Series Review

Sink your teeth into 'Dracula', Netflix's latest gory vampire series

This periodic adaption of Bram Stoker's Count Dracula tale is devilishly good

12 January 2020 - 00:00 By
Claes Bang as Count Dracula.
Claes Bang as Count Dracula.
Image: Supplied

As the creators of Sherlock, Mark Gatiss and Steven Moffat have established themselves as two of the best repurposers of classic Victorian era stories for a smartphone-obsessed 21st-century audience. So it's no surprise that the two writers have turned their attention to Bram Stoker's seminal vampire bible Dracula.

This time the focus is not on bringing the story of the bloodthirsty count into the present era, but rather on creating a period-faithful adaptation that on the whole manages to keep true to its source material while also overcoming the problem of the character's well-known screen history by referencing it and sewing it into the tale.

There are nods to Francis Ford Coppola's cult favourite Bram Stoker's Dracula; the hammy humour of the much-loved Hammer horror series starring Vincent Price, and the legendary performances of Bela Lugosi.

We begin in 19th-century Hungary where a shattered shell of a man named Jonathan Harker (Jonathan Hefferman) is interviewed by two nuns (Dolly Wells and Morfydd Clark) about the traumatic events that have led him to seek sanctuary in their convent. Harker takes his interrogators and the audience back to his appointment as a lawyer for the mysterious Count Dracula (Claes Bang) whom he was hired to help polish up his English in preparation for emigration.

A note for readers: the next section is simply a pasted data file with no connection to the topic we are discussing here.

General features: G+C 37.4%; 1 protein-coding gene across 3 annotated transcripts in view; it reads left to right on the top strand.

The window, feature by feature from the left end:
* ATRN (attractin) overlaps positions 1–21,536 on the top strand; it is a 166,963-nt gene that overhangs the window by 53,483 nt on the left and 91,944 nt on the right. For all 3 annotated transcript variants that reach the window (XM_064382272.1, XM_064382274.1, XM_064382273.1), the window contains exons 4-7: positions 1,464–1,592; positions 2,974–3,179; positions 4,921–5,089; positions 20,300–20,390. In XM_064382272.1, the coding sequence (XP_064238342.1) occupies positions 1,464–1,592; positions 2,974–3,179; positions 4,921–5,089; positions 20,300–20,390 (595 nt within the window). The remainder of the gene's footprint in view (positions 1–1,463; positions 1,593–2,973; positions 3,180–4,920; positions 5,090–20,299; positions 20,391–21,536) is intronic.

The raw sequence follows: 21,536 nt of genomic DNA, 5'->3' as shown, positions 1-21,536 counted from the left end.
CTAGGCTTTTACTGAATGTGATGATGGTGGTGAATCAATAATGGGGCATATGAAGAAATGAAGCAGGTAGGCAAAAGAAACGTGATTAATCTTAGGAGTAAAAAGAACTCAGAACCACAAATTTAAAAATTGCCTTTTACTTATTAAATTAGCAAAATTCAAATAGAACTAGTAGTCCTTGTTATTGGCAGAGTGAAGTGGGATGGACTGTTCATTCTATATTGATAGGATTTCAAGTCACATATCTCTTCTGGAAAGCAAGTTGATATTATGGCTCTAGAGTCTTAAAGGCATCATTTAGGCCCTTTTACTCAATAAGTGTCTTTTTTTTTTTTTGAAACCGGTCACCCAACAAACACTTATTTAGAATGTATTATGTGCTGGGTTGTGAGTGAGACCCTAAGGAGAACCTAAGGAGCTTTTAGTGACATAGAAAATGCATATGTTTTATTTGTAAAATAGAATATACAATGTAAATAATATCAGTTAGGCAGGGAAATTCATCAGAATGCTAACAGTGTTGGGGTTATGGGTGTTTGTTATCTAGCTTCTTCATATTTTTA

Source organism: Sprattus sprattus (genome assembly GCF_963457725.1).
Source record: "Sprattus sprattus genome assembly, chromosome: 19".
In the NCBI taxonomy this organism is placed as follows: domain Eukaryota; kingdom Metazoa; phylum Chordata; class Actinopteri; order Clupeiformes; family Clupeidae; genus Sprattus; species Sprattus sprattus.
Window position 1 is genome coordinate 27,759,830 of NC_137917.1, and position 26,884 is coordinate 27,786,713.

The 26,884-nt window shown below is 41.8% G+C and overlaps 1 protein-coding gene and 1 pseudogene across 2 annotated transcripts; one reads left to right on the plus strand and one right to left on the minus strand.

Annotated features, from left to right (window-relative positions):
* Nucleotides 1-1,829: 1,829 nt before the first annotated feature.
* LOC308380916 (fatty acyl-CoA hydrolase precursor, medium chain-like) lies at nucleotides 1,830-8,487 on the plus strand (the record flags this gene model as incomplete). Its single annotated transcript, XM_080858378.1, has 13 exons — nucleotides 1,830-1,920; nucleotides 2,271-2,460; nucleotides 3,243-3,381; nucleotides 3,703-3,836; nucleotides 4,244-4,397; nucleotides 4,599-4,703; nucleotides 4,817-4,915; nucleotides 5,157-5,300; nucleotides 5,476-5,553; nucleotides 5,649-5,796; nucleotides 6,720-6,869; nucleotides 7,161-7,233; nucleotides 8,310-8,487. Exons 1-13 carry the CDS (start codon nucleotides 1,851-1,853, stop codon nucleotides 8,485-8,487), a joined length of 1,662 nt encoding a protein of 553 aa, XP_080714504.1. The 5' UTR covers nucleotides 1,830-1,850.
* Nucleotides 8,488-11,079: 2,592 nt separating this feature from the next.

As Harker begins to realise that things and the Count are not quite what they seem, the story takes a grim and gory turn and events become difficult for the narrator to recount. Thanks to witty and clever prodding from Sister Agatha (Wells), he manages to get through his terrifying tale just as Dracula makes a demonic and suitably baroque appearance at the gates.

WATCH | The trailer for 'Dracula'.

As they did with Sherlock, the creators have used smart jokes and knowing winks to the representation of their main character in pop culture to elevate the material beyond mere slavish loyalty to Stoker's novel. They've also made a smart move in casting the devilishly handsome Danish actor in the lead. Bang has the right mix of charm and humanity to make you both detest and feel a little sorry for his lonely immortal blood sucker — and keep you intrigued. He's ably supported by Wells, whose Dutch nun has an offbeat and irreverent attitude that provides plenty of good jokes and oddball approaches to fighting the prince of vampires.

Over three thrilling episodes, Gatiss and Moffat's Dracula provides enough verve, wit and visual flair to make it an adaptation that succeeds in breathing new and welcome life into a story about primeval human fears that's kept us hooked for over a century. 

• Dracula is available on Netflix.